I’ve told the story before, on other blogs, in essays, but today 15 years later, it bears repeating. We mark anniversaries, we try to give meaning and purpose to that which is impossible to comprehend. I look at the young man sitting across from me and I remember I was eight and a half months pregnant when the towers fell. He was born just blocks from the smoldering remains at St. Vincent’s hospital in Manhattan. Our room overlooked the rubble in a city that was eerily quiet and grey.
Four years later, they closed St. Vincent’s to make way for luxury condos and it broke my heart. It felt like a moment in my past, a deep and meaningful moment had been erased. I spent countless days of my pregnancy there hooked up to a fetal heart monitor, hospitalized and on bedrest. At the time I couldn’t imagine a scarier thing — to be responsible for another human life and yet absolutely dependent on the doctors and nurses and midwives who cared for me, who kept my challenging pregnancy alive, who brought a beautiful healthy boy into the world.
Five years ago, I wrote this:
I’ve been thinking about a day this past March, a beautiful crisp late winter day. We drove over the Williamsburg bridge and in a way that was completely unplanned and unexpected, found ourselves pulled deeper and deeper into lower Manhattan. As we got closer, I knew we would park and walk and for the first time since it happened, I wanted to see it.
But I underestimated the impact it would have on us. I watched as my son realized for the first time that the planes were in fact passenger planes and not, as he had always assumed, war planes piloted by military men, but living breathing airplanes like the ones he travels on every summer to California and his father rides in over and over again on business trips.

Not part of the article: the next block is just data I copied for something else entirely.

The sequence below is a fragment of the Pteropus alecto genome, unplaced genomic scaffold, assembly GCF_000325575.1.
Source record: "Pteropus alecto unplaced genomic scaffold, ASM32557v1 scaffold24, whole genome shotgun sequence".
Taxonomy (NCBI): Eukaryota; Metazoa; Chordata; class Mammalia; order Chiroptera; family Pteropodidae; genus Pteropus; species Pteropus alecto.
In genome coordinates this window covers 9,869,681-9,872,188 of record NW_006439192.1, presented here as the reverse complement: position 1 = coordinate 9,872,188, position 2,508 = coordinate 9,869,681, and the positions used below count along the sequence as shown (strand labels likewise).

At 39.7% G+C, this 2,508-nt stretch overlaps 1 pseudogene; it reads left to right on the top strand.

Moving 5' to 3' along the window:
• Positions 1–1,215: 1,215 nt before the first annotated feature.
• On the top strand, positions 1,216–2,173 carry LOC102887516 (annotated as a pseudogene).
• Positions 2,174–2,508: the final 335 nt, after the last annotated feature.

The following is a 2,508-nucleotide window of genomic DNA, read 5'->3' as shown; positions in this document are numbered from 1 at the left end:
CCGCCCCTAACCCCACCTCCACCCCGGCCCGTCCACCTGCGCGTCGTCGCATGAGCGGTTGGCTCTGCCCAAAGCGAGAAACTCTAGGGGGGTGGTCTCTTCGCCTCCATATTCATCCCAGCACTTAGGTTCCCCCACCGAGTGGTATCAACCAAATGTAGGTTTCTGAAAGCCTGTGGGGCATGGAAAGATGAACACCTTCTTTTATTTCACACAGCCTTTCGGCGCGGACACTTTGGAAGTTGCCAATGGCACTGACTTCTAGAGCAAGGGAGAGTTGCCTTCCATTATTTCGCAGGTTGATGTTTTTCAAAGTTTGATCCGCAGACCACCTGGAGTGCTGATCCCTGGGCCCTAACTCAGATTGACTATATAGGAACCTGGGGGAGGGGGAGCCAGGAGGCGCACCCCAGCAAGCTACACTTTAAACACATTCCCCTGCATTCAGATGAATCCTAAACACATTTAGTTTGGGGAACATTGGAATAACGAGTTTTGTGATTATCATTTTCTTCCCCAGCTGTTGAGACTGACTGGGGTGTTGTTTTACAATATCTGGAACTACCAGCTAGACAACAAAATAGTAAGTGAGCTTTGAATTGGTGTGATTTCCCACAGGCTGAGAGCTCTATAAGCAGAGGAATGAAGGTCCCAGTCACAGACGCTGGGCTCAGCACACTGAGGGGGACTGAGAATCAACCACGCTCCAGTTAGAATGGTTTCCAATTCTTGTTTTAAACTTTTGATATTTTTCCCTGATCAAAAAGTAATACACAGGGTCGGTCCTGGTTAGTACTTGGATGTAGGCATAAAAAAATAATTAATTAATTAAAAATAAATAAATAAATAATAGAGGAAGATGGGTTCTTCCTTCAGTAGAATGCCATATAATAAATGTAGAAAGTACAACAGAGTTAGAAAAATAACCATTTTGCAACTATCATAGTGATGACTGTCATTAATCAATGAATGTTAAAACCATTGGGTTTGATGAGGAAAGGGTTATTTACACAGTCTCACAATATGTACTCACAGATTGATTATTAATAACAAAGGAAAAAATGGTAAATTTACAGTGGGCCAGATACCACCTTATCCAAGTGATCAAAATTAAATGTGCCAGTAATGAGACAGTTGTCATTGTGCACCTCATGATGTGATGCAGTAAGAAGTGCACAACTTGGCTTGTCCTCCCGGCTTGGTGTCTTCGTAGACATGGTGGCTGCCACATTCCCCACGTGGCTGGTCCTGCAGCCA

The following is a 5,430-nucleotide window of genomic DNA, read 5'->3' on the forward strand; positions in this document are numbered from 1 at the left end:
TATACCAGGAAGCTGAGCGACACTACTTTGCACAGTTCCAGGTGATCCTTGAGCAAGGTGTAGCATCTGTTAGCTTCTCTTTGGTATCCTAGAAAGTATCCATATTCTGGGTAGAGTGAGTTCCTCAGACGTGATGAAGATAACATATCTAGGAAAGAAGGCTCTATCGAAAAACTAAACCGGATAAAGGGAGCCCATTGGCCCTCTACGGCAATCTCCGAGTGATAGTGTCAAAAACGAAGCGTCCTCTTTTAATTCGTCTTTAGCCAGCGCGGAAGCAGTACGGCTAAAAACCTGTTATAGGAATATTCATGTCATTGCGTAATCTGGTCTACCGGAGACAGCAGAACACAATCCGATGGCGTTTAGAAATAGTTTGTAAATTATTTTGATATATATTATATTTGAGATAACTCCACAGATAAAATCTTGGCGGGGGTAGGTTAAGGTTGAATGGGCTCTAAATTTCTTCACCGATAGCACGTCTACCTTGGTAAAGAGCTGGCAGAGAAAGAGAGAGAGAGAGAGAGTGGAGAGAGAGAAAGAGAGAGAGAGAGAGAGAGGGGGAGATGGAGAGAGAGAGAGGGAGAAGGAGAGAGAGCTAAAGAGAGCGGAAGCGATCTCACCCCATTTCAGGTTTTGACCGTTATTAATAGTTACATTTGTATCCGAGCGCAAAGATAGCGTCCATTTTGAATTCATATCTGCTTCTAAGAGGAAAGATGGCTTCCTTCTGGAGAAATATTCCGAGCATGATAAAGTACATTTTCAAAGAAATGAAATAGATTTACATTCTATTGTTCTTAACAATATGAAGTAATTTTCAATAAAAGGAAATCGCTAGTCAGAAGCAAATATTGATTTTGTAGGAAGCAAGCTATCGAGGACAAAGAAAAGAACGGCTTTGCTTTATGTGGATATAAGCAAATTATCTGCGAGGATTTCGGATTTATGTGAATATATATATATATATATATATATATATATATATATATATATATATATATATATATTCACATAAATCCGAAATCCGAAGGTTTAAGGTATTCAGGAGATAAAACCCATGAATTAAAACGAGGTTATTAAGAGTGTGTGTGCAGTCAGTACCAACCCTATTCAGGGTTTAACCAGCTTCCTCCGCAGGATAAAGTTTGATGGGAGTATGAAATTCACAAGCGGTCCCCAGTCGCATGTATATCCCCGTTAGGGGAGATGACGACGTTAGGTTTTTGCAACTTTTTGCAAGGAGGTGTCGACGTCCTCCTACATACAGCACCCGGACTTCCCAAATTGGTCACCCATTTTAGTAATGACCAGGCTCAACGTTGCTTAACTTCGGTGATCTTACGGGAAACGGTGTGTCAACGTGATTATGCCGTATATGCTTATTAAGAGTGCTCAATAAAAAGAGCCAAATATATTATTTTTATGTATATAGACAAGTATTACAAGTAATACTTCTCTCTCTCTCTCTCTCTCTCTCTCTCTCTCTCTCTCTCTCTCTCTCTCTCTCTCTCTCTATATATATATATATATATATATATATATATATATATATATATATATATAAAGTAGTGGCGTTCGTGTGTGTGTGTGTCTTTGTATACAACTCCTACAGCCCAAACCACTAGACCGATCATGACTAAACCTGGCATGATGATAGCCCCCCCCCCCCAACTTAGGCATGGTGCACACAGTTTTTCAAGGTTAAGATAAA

Processing that information was too much for him, coupled as it was with the story of the plane that went down in Pennsylvania, and the idea that ordinary people on their way to visit family or to work somehow saved so many others with their heroic actions.
I am something of an idealist. I believe our job is to take care of each other, not push each other away. There are so many things that divide us, but I refuse to accept that we are better off building walls and closing ourselves off and disrespecting — rather than embracing — our differences.
In April of this year I attended an event with James at World Trade Center One, a single spire of a building that has risen slowly above Ground Zero. It was a beautiful night. A celebratory event. And as I looked across the Hudson to New Jersey and down into New York Harbor, I saw the Statue of Liberty. A tiny green pillar of hope and ideals. “Give me your tired, your poor, Your huddled masses yearning to breathe free, The wretched refuse of your teeming shore, Send these, the homeless, tempest-tost to me, I lift my lamp beside the golden door!”
I believe in the golden door, in beacons of light, in the beauty and symmetry of one world. I believe that everything we want is on the other side of fear.
There are moments that stay with me. Hard and hopeless things that I have had to face. But I will never let those things define me. And I will never stop believing in the power of all that is good in this world. Out of the ashes, they created a thing of great beauty and strength. When I consider that line, that singular thought, I cannot help but think it speaks to so much more than rubble and skyscrapers.
Yesterday I sat in a room with other breast cancer survivors and I saw great beauty and strength. I heard stories and told stories, laughed and cried. There is so very little in this life that we can count on. I am grateful for the moments when we can count on each other. Because everything I want is on the other side of fear.